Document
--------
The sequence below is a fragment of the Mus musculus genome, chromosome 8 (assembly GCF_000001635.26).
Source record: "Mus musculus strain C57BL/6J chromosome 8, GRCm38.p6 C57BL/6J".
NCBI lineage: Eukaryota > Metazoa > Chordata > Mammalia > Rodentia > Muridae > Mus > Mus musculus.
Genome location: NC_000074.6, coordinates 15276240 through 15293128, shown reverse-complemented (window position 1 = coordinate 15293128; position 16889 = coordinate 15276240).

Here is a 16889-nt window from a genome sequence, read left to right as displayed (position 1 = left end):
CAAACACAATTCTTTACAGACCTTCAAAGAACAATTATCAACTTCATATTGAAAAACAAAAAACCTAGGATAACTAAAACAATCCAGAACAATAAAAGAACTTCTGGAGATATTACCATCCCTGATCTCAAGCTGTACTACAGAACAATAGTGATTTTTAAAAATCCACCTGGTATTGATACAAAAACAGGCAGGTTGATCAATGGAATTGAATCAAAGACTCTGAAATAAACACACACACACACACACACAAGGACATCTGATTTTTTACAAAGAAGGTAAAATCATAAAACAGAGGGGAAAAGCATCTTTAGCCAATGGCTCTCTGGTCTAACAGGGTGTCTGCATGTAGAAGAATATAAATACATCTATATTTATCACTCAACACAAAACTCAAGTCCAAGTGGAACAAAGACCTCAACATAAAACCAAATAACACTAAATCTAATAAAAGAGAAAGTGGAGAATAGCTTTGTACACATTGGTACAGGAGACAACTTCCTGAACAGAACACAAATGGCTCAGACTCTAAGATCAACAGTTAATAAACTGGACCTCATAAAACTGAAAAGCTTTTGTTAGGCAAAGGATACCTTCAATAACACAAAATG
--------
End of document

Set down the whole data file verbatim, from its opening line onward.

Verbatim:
The sequence below is a fragment of the Mus musculus genome, chromosome 8 (assembly GCF_000001635.26).
Source record: "Mus musculus strain C57BL/6J chromosome 8, GRCm38.p6 C57BL/6J".
NCBI lineage: Eukaryota > Metazoa > Chordata > Mammalia > Rodentia > Muridae > Mus > Mus musculus.
Genome location: NC_000074.6, coordinates 15276240 through 15293128, shown reverse-complemented (window position 1 = coordinate 15293128; position 16889 = coordinate 15276240).

Here is a 16889-nt window from a genome sequence, read left to right as displayed (position 1 = left end):
CAAACACAATTCTTTACAGACCTTCAAAGAACAATTATCAACTTCATATTGAAAAACAAAAAACCTAGGATAACTAAAACAATCCAGAACAATAAAAGAACTTCTGGAGATATTACCATCCCTGATCTCAAGCTGTACTACAGAACAATAGTGATTTTTAAAAATCCACCTGGTATTGATACAAAAACAGGCAGGTTGATCAATGGAATTGAATCAAAGACTCTGAAATAAACACACACACACACACACACAAGGACATCTGATTTTTTACAAAGAAGGTAAAATCATAAAACAGAGGGGAAAAGCATCTTTAGCCAATGGCTCTCTGGTCTAACAGGGTGTCTGCATGTAGAAGAATATAAATACATCTATATTTATCACTCAACACAAAACTCAAGTCCAAGTGGAACAAAGACCTCAACATAAAACCAAATAACACTAAATCTAATAAAAGAGAAAGTGGAGAATAGCTTTGTACACATTGGTACAGGAGACAACTTCCTGAACAGAACACAAATGGCTCAGACTCTAAGATCAACAGTTAATAAACTGGACCTCATAAAACTGAAAAGCTTTTGTTAGGCAAAGGATACCTTCAATAACACAAAATG